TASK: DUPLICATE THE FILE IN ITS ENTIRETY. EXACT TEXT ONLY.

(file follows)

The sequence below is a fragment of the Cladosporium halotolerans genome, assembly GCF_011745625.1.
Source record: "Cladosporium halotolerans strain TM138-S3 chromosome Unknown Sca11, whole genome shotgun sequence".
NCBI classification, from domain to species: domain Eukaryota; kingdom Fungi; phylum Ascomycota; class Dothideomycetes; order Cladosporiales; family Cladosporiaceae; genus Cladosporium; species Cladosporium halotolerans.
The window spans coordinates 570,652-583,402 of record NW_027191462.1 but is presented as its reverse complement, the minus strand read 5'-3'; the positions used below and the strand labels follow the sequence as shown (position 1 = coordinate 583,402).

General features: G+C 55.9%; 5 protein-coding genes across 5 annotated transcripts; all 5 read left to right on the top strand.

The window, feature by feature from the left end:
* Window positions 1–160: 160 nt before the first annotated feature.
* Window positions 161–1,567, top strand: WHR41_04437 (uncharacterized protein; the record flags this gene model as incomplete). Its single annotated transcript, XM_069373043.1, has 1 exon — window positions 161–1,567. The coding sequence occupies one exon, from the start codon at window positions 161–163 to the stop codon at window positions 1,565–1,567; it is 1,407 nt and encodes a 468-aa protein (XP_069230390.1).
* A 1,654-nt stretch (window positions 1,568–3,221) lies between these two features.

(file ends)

The sequence below is a fragment of the Cladosporium halotolerans genome, assembly GCF_011745625.1.
Source record: "Cladosporium halotolerans strain TM138-S3 chromosome Unknown Sca11, whole genome shotgun sequence".
NCBI classification, from domain to species: domain Eukaryota; kingdom Fungi; phylum Ascomycota; class Dothideomycetes; order Cladosporiales; family Cladosporiaceae; genus Cladosporium; species Cladosporium halotolerans.
The window spans coordinates 570,652-583,402 of record NW_027191462.1 but is presented as its reverse complement, the minus strand read 5'-3'; the positions used below and the strand labels follow the sequence as shown (position 1 = coordinate 583,402).

General features: G+C 55.9%; 5 protein-coding genes across 5 annotated transcripts; all 5 read left to right on the top strand.

The window, feature by feature from the left end:
* Window positions 1–160: 160 nt before the first annotated feature.
* Window positions 161–1,567, top strand: WHR41_04437 (uncharacterized protein; the record flags this gene model as incomplete). Its single annotated transcript, XM_069373043.1, has 1 exon — window positions 161–1,567. The coding sequence occupies one exon, from the start codon at window positions 161–163 to the stop codon at window positions 1,565–1,567; it is 1,407 nt and encodes a 468-aa protein (XP_069230390.1).
* A 1,654-nt stretch (window positions 1,568–3,221) lies between these two features.